Vol. 15:1 (2015) ► pp.116–140
Blocking effects and non-clause bound reflexives in Mandarin and American English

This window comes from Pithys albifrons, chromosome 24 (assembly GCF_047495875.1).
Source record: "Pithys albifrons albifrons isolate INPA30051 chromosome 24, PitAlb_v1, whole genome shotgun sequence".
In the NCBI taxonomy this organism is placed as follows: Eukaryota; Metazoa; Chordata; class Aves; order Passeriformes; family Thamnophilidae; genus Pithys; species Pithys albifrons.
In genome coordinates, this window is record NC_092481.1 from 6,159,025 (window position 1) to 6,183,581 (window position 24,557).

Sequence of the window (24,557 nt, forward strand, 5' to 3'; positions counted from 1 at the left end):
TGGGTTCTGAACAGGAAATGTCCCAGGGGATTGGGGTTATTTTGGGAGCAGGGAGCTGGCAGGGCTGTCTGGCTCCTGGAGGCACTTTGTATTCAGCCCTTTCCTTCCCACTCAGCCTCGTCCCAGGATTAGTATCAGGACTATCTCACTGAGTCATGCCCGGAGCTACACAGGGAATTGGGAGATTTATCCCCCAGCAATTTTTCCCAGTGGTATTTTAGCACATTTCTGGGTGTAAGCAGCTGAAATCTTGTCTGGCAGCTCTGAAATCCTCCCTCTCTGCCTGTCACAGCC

A sub-set of languages with non-clause bound (NCB) reflexives exhibits Blocking effects. In these languages, a NCB reflexive is “blocked” from corefering with a higher subject when a lower subject does not agree with a higher subject for person. Accounting for Blocking effects has been challenging. Recently, researchers have posited a functional head that encodes point of view or sentience (e.g. Huang & Liu 2001; Tenny 2006; Chou 2012). However, these analyses do not account for all available data. Here, I offer a small modification to the most recent analysis of this type that accounts for available data by conforming to Chomsky’s cyclic transfer system (2007, 2008). I also provide exploratory data that suggests that (i) NCB reflexives exist in American English and (ii) they unexpectedly exhibit Blocking effects. Finally, I illustrate that the modified analysis for Mandarin also accounts for the distribution of NCB reflexives in American English.
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